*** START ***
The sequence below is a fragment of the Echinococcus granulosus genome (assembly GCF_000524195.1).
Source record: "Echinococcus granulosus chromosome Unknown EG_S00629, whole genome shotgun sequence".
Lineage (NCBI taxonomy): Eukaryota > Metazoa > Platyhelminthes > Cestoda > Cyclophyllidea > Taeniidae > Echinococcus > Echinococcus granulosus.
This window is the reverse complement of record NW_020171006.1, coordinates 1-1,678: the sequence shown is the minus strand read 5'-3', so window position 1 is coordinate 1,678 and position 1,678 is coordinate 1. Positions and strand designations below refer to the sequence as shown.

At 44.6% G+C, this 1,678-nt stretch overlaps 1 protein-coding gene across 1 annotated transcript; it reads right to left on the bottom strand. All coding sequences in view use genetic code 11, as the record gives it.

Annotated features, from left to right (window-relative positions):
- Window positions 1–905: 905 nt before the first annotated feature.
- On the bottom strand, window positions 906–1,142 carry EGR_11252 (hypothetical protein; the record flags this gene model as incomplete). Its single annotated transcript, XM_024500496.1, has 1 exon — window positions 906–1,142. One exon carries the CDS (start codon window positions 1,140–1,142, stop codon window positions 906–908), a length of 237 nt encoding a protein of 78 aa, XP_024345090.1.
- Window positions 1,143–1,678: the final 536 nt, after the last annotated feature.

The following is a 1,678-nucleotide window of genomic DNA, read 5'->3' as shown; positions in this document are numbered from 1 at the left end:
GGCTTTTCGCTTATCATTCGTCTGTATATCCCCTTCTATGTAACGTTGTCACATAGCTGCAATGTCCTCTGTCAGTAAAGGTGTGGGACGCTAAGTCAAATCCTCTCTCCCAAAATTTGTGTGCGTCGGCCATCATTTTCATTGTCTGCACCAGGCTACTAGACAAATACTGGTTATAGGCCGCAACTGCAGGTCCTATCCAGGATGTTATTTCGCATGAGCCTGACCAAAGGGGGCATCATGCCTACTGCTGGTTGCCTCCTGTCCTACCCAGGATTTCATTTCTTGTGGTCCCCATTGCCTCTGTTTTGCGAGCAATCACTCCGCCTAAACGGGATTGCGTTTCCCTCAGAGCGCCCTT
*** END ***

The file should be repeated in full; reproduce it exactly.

The sequence below is a fragment of the Echinococcus granulosus genome (assembly GCF_000524195.1).
Source record: "Echinococcus granulosus chromosome Unknown EG_S00629, whole genome shotgun sequence".
Lineage (NCBI taxonomy): Eukaryota > Metazoa > Platyhelminthes > Cestoda > Cyclophyllidea > Taeniidae > Echinococcus > Echinococcus granulosus.
This window is the reverse complement of record NW_020171006.1, coordinates 1-1,678: the sequence shown is the minus strand read 5'-3', so window position 1 is coordinate 1,678 and position 1,678 is coordinate 1. Positions and strand designations below refer to the sequence as shown.

At 44.6% G+C, this 1,678-nt stretch overlaps 1 protein-coding gene across 1 annotated transcript; it reads right to left on the bottom strand. All coding sequences in view use genetic code 11, as the record gives it.

Annotated features, from left to right (window-relative positions):
- Window positions 1–905: 905 nt before the first annotated feature.
- On the bottom strand, window positions 906–1,142 carry EGR_11252 (hypothetical protein; the record flags this gene model as incomplete). Its single annotated transcript, XM_024500496.1, has 1 exon — window positions 906–1,142. One exon carries the CDS (start codon window positions 1,140–1,142, stop codon window positions 906–908), a length of 237 nt encoding a protein of 78 aa, XP_024345090.1.
- Window positions 1,143–1,678: the final 536 nt, after the last annotated feature.

The following is a 1,678-nucleotide window of genomic DNA, read 5'->3' as shown; positions in this document are numbered from 1 at the left end:
GGCTTTTCGCTTATCATTCGTCTGTATATCCCCTTCTATGTAACGTTGTCACATAGCTGCAATGTCCTCTGTCAGTAAAGGTGTGGGACGCTAAGTCAAATCCTCTCTCCCAAAATTTGTGTGCGTCGGCCATCATTTTCATTGTCTGCACCAGGCTACTAGACAAATACTGGTTATAGGCCGCAACTGCAGGTCCTATCCAGGATGTTATTTCGCATGAGCCTGACCAAAGGGGGCATCATGCCTACTGCTGGTTGCCTCCTGTCCTACCCAGGATTTCATTTCTTGTGGTCCCCATTGCCTCTGTTTTGCGAGCAATCACTCCGCCTAAACGGGATTGCGTTTCCCTCAGAGCGCCCTT